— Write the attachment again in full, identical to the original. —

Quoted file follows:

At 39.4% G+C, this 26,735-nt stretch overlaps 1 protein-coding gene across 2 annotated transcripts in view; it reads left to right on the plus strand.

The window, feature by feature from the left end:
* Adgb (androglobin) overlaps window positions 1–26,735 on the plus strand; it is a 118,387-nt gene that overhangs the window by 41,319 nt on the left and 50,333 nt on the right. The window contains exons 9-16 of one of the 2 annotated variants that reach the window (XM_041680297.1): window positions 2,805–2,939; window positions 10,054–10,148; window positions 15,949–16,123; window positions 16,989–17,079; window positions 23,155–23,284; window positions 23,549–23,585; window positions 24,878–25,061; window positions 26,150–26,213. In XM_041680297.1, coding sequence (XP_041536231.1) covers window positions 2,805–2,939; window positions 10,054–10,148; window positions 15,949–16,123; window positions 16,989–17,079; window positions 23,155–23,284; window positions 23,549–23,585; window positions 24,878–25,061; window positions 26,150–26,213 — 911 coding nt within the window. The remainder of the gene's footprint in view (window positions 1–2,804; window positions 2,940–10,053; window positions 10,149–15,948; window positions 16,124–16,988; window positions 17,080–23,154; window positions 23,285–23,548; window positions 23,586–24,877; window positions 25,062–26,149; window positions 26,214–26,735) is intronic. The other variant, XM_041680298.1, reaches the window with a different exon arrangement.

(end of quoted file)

At 39.4% G+C, this 26,735-nt stretch overlaps 1 protein-coding gene across 2 annotated transcripts in view; it reads left to right on the plus strand.

The window, feature by feature from the left end:
* Adgb (androglobin) overlaps window positions 1–26,735 on the plus strand; it is a 118,387-nt gene that overhangs the window by 41,319 nt on the left and 50,333 nt on the right. The window contains exons 9-16 of one of the 2 annotated variants that reach the window (XM_041680297.1): window positions 2,805–2,939; window positions 10,054–10,148; window positions 15,949–16,123; window positions 16,989–17,079; window positions 23,155–23,284; window positions 23,549–23,585; window positions 24,878–25,061; window positions 26,150–26,213. In XM_041680297.1, coding sequence (XP_041536231.1) covers window positions 2,805–2,939; window positions 10,054–10,148; window positions 15,949–16,123; window positions 16,989–17,079; window positions 23,155–23,284; window positions 23,549–23,585; window positions 24,878–25,061; window positions 26,150–26,213 — 911 coding nt within the window. The remainder of the gene's footprint in view (window positions 1–2,804; window positions 2,940–10,053; window positions 10,149–15,948; window positions 16,124–16,988; window positions 17,080–23,154; window positions 23,285–23,548; window positions 23,586–24,877; window positions 25,062–26,149; window positions 26,214–26,735) is intronic. The other variant, XM_041680298.1, reaches the window with a different exon arrangement.